alayan region is also incredibly diverse culturally. For those who want to combine great walking with gaining an insight into how people live in such extraordinary terrain, there is a wide range of holidays offering treks combined with other activities.
Wild Frontiers, known for its stylish approach to adventure travel, is one of the few companies that will take you trekking in Kashmir, a wonderful place to walk in the summer, and then pamper you on a houseboat on Dal Lake. It also runs an amazing 17-day trip to the Hindu Kush that mixes a visit to the Kalash area with trekking on the Pakistan-Afghan border, along the Wakhan Corridor.
At the other end of the Himalayas, far to the east, Mountain Kingdoms offers a 20- day trek in northern Myanmar through pristine jungle and along rocky outcrops to reach the snow-capped Mount Phongun Razi. Trekking here combines the jungle appeal of parts of Southeast Asia with the high drama of the Himalayas and the opportunity to explore Yangon and the temples of Bagan.
And if you’re looking for something a bit less strenuous, there is an alternative itinerary that passes through the foothills. Although tourism in the Himalayas is changing fast, it’s still possible to do a big trek in the wildest landscape on earth. These really are for the hardier trekker, with weeks of camping, and require a tolerance for serious walking and high altitude.
In Pakistan’s spectacular Karakoram mountain range, there are fewer villages in the high mountains, and treks feel remote and exploratory.
The jewel in the crown is the trek to K2’s base camp, taking you past some of the most beautiful peaks you’ve probably never heard of, such as the Trango Towers and Masherbrum, before reaching Concordia, the confluence of two mighty glaciers with spectacular views of K2. It takes about 15 days, walking 13km a day, to reach the base camp and leave via the Gondogoro La, a pass at more than 5400m, into the very beautiful Hushe Valley. Previous trekking experience is essential. KE Adventure offers a 22-day itinerary.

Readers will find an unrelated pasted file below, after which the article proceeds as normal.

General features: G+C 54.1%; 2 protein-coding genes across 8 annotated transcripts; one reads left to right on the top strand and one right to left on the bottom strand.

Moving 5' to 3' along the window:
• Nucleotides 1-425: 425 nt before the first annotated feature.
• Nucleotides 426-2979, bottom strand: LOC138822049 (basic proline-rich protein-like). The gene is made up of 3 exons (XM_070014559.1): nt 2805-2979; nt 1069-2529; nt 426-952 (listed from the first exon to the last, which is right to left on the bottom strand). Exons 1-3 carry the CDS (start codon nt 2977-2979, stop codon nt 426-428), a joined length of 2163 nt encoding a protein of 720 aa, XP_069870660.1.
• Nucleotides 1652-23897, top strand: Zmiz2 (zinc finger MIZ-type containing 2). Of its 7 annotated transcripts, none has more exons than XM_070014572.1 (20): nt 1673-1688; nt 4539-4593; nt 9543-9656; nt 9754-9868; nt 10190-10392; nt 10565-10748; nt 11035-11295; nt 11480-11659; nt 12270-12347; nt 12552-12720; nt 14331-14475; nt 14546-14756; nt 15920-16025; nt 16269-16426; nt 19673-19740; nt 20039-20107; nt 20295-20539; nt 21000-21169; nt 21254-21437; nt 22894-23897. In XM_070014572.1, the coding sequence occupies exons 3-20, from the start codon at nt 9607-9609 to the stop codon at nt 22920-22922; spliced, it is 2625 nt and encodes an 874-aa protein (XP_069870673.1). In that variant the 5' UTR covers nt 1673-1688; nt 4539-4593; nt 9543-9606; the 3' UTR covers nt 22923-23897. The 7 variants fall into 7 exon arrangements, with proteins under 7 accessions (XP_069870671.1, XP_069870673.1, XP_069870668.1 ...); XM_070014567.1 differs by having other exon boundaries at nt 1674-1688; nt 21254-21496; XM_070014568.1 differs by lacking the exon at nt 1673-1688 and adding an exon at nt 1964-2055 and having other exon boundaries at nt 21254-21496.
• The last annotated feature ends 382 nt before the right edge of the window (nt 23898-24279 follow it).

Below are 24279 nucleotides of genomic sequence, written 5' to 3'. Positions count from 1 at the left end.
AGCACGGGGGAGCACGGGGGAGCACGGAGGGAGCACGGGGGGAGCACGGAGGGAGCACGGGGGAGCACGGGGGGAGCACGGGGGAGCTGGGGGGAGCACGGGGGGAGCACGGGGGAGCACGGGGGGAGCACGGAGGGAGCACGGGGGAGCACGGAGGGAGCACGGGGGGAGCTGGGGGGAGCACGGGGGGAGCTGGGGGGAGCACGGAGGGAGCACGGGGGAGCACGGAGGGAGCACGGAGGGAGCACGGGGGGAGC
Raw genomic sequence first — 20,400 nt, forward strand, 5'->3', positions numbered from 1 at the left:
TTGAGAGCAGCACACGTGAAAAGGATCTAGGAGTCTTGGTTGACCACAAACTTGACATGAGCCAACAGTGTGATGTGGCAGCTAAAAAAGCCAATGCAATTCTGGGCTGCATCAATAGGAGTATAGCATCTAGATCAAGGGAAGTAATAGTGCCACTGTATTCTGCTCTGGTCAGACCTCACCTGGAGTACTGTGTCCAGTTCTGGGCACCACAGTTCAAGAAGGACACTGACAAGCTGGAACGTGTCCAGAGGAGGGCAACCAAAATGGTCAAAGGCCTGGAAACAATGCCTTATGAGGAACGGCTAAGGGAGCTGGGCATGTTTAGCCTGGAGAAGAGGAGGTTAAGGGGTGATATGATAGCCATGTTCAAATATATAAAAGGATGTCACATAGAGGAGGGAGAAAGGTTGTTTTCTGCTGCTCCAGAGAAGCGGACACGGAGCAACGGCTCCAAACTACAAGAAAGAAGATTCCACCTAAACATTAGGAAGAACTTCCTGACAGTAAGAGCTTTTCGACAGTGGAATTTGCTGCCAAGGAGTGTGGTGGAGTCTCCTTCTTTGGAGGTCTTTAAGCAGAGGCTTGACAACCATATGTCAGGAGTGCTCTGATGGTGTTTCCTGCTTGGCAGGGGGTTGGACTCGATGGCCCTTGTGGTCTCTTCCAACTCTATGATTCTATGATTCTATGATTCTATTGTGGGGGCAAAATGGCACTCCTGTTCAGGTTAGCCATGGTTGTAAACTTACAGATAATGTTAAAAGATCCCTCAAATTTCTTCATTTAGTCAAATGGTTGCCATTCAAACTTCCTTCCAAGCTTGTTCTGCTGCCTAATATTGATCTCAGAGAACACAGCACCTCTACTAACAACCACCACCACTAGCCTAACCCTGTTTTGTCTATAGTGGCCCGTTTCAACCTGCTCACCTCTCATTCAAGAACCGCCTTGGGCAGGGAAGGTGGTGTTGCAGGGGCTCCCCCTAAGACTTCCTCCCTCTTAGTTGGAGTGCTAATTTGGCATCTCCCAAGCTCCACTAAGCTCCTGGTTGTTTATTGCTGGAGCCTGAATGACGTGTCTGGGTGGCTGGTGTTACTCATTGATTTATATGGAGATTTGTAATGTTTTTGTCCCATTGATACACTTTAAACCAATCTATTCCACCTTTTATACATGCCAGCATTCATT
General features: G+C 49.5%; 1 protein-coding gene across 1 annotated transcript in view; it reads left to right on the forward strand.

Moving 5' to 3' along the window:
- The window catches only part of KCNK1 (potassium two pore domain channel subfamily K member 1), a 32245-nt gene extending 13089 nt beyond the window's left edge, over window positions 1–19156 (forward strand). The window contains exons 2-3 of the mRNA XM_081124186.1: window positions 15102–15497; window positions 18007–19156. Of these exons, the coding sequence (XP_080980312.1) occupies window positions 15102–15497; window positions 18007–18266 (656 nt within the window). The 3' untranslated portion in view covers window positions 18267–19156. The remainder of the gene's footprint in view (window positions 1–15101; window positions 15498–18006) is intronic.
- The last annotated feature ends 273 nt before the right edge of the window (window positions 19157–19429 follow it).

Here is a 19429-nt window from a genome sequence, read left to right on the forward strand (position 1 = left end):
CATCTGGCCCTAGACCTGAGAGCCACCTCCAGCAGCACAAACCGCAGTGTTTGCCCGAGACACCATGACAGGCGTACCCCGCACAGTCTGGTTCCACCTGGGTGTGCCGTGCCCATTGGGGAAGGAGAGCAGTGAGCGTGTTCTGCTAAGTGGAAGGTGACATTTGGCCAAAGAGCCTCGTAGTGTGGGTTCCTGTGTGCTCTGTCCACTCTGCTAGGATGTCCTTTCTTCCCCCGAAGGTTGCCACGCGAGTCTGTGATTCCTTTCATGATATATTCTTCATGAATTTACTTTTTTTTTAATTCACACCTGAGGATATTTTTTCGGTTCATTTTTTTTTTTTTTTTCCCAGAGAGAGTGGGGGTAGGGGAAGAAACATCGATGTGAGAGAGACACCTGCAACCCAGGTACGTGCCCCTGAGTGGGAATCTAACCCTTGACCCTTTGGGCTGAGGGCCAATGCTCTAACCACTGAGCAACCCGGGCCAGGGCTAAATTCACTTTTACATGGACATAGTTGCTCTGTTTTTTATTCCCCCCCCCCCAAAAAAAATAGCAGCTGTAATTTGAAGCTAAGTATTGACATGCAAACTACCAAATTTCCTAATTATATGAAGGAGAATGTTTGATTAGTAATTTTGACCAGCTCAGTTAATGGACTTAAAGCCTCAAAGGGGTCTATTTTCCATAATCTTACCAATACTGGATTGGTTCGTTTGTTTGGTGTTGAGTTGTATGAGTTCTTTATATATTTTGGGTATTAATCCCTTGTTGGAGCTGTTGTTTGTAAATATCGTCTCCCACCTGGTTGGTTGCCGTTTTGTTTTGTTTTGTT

Although the Annapurna massif is as beautiful as ever, the construction of a road up the Kali Gandaki, the world’s deepest gorge, to link Pokhara with the Tibetan border, has abruptly terminated interest in trekking the well-established Annapurna circuit. No one wants to trek beside a road. A new road is also being built on the eastern side of the massif, towards the village of Manang.
Luckily for Nepal’s trekking industry, the long and arduous trek around Manaslu, higher than Annapurna and just to its east, is plugging this selfinflicted wound.
Mountain Kingdoms offers a slightly different route in the early part of this increasingly popular trek that makes each of the 18 days it takes to loop around the Manaslu circuit’s remote north side as culturally fascinating as it is spectacular. The trip is the perfect introduction to the wilder side of Himalayan trekking.
If those two aren’t enough for you, then consider the Great Himalayan Trail, which traverses the length of Nepal’s high mountains, broken down into 10 sections, each of which takes two to three weeks. The Mountain Company is offering the first section, between the third-highest mountain in the world, Kanchenjunga, and Makalu, this October. keadventure.com wildfrontiers.com mountainkingdoms.com
Shakti 360 Leti in India’s Kumaon mountains
m left, est; ns near age nd up of kers